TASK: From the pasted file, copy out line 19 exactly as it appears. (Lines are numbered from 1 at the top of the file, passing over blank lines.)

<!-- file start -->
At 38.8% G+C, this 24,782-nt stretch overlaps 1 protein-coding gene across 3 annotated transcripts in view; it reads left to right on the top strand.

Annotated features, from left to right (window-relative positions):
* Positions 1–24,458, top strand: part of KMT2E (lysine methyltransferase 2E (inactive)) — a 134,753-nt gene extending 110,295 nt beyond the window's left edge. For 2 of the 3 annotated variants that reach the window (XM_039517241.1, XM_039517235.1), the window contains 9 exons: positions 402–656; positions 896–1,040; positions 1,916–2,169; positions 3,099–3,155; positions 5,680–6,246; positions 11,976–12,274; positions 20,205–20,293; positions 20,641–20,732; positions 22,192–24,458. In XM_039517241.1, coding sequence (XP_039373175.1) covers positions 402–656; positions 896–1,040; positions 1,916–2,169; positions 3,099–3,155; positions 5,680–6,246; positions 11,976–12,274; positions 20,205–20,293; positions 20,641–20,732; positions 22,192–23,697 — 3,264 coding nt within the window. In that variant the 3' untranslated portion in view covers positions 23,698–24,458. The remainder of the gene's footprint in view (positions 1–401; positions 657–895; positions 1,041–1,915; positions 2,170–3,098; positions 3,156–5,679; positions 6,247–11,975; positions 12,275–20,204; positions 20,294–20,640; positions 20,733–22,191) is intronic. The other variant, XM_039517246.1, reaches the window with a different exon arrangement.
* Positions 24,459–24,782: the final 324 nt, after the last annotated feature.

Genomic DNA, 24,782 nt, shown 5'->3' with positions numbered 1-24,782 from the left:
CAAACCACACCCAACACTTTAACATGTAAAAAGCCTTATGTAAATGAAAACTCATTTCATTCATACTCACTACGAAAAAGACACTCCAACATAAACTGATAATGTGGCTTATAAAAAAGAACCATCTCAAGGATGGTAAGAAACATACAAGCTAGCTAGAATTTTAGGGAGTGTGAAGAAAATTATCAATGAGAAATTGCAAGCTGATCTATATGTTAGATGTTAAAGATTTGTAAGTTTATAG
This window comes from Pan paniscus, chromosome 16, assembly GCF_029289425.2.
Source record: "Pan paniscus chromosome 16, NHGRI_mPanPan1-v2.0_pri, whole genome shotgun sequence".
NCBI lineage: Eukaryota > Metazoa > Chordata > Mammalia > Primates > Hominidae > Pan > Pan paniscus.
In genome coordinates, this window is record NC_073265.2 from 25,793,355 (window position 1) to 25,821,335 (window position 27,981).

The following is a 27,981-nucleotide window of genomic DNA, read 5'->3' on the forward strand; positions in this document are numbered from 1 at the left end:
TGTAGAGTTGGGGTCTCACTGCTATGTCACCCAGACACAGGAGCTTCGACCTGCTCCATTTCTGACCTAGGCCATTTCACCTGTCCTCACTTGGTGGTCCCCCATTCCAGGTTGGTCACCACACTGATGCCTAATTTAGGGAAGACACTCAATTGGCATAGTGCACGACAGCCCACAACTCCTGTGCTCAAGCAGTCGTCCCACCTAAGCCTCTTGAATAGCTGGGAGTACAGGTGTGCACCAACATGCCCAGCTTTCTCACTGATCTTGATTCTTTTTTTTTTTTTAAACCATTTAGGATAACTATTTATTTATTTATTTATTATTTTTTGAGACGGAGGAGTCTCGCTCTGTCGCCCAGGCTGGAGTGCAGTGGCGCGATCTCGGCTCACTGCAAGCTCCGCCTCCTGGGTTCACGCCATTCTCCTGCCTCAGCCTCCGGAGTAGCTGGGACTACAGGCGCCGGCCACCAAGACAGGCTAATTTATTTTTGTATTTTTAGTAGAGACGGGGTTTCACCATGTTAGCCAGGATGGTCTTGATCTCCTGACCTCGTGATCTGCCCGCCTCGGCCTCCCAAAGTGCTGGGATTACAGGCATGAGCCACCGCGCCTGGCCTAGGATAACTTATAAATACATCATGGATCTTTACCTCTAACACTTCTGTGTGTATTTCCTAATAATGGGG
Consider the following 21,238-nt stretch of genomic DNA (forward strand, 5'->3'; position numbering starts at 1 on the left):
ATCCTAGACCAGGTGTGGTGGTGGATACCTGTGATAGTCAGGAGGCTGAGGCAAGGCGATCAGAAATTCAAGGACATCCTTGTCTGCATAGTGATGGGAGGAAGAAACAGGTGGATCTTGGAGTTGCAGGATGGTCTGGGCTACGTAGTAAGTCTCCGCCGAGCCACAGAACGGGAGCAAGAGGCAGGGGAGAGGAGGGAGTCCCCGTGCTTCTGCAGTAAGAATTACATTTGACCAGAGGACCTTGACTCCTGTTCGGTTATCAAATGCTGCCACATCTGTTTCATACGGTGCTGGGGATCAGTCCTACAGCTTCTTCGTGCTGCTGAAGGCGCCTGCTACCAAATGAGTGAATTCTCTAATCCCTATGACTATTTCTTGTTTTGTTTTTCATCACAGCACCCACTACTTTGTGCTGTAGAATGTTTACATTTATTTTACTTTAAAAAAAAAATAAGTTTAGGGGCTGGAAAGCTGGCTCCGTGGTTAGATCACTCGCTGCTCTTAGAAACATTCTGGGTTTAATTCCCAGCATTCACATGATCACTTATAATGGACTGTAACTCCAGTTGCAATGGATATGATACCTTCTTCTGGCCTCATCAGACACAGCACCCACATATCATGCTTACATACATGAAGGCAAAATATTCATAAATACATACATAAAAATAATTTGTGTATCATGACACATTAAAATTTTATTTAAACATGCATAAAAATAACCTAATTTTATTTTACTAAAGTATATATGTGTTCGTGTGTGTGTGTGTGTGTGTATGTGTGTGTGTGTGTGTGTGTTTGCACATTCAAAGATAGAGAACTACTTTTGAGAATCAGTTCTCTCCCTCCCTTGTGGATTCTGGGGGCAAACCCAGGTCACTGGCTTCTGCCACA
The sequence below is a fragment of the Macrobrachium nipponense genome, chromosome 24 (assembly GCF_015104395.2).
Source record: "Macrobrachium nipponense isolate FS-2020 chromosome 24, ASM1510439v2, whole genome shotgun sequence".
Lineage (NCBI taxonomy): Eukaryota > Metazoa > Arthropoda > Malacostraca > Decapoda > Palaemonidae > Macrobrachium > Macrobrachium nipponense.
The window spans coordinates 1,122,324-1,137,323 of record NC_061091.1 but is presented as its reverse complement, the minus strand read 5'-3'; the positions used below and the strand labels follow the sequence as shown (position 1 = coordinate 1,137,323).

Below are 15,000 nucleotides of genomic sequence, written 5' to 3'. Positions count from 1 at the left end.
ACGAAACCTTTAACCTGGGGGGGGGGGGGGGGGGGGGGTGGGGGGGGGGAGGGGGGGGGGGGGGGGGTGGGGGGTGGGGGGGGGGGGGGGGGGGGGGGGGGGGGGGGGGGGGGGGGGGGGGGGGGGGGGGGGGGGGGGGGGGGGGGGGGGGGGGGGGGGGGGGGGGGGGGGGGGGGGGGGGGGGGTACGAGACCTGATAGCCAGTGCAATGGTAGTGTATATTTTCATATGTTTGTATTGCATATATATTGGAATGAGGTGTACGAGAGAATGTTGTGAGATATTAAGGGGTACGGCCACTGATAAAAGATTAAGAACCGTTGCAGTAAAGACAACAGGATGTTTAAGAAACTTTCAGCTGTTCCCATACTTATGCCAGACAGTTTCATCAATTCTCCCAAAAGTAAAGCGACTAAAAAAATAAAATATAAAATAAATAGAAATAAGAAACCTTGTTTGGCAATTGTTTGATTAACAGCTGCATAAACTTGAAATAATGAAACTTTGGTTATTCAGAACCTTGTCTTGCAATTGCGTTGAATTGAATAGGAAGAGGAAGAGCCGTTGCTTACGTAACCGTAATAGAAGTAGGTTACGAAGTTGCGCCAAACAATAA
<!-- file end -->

Below are 15,000 nucleotides of genomic sequence, written 5' to 3'. Positions count from 1 at the left end.